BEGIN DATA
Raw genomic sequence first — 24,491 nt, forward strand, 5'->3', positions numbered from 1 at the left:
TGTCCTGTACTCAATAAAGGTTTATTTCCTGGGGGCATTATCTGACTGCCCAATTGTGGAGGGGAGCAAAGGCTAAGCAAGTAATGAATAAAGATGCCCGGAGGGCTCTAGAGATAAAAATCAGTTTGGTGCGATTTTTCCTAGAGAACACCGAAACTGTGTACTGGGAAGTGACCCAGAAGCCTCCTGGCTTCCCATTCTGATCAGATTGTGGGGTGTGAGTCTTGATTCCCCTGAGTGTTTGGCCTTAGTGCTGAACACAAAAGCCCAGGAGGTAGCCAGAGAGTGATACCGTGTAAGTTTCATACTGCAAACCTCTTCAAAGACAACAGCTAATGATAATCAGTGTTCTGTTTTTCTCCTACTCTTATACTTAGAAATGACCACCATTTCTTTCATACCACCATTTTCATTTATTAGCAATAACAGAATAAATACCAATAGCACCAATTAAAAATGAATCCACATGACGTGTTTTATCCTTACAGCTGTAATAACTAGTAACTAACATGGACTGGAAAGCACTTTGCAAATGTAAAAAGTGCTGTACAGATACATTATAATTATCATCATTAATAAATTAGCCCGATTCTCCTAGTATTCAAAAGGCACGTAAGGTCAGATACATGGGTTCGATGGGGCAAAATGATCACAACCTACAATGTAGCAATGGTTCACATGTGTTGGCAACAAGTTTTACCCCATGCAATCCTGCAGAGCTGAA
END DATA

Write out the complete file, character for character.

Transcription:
Raw genomic sequence first — 24,491 nt, forward strand, 5'->3', positions numbered from 1 at the left:
TGTCCTGTACTCAATAAAGGTTTATTTCCTGGGGGCATTATCTGACTGCCCAATTGTGGAGGGGAGCAAAGGCTAAGCAAGTAATGAATAAAGATGCCCGGAGGGCTCTAGAGATAAAAATCAGTTTGGTGCGATTTTTCCTAGAGAACACCGAAACTGTGTACTGGGAAGTGACCCAGAAGCCTCCTGGCTTCCCATTCTGATCAGATTGTGGGGTGTGAGTCTTGATTCCCCTGAGTGTTTGGCCTTAGTGCTGAACACAAAAGCCCAGGAGGTAGCCAGAGAGTGATACCGTGTAAGTTTCATACTGCAAACCTCTTCAAAGACAACAGCTAATGATAATCAGTGTTCTGTTTTTCTCCTACTCTTATACTTAGAAATGACCACCATTTCTTTCATACCACCATTTTCATTTATTAGCAATAACAGAATAAATACCAATAGCACCAATTAAAAATGAATCCACATGACGTGTTTTATCCTTACAGCTGTAATAACTAGTAACTAACATGGACTGGAAAGCACTTTGCAAATGTAAAAAGTGCTGTACAGATACATTATAATTATCATCATTAATAAATTAGCCCGATTCTCCTAGTATTCAAAAGGCACGTAAGGTCAGATACATGGGTTCGATGGGGCAAAATGATCACAACCTACAATGTAGCAATGGTTCACATGTGTTGGCAACAAGTTTTACCCCATGCAATCCTGCAGAGCTGAA